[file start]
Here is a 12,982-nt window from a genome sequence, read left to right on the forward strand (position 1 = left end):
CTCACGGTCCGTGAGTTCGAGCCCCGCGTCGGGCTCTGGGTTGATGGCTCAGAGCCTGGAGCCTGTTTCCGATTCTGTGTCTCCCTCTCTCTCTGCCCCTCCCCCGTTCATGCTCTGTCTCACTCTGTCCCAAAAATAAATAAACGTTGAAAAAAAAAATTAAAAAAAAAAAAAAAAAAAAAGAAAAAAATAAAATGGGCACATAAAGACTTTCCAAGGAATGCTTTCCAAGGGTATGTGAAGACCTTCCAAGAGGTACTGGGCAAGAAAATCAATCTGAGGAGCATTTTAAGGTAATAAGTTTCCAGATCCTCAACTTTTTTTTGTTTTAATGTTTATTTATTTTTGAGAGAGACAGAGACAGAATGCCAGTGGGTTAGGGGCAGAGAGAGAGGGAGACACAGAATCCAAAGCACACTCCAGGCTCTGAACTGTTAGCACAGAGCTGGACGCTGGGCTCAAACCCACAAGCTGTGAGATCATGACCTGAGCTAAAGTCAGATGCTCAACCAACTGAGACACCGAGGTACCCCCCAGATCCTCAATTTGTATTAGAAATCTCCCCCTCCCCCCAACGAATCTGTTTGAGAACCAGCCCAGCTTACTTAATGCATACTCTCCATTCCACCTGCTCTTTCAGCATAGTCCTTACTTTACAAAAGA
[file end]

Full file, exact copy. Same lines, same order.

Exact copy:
Here is a 12,982-nt window from a genome sequence, read left to right on the forward strand (position 1 = left end):
CTCACGGTCCGTGAGTTCGAGCCCCGCGTCGGGCTCTGGGTTGATGGCTCAGAGCCTGGAGCCTGTTTCCGATTCTGTGTCTCCCTCTCTCTCTGCCCCTCCCCCGTTCATGCTCTGTCTCACTCTGTCCCAAAAATAAATAAACGTTGAAAAAAAAAATTAAAAAAAAAAAAAAAAAAAAAGAAAAAAATAAAATGGGCACATAAAGACTTTCCAAGGAATGCTTTCCAAGGGTATGTGAAGACCTTCCAAGAGGTACTGGGCAAGAAAATCAATCTGAGGAGCATTTTAAGGTAATAAGTTTCCAGATCCTCAACTTTTTTTTGTTTTAATGTTTATTTATTTTTGAGAGAGACAGAGACAGAATGCCAGTGGGTTAGGGGCAGAGAGAGAGGGAGACACAGAATCCAAAGCACACTCCAGGCTCTGAACTGTTAGCACAGAGCTGGACGCTGGGCTCAAACCCACAAGCTGTGAGATCATGACCTGAGCTAAAGTCAGATGCTCAACCAACTGAGACACCGAGGTACCCCCCAGATCCTCAATTTGTATTAGAAATCTCCCCCTCCCCCCAACGAATCTGTTTGAGAACCAGCCCAGCTTACTTAATGCATACTCTCCATTCCACCTGCTCTTTCAGCATAGTCCTTACTTTACAAAAGA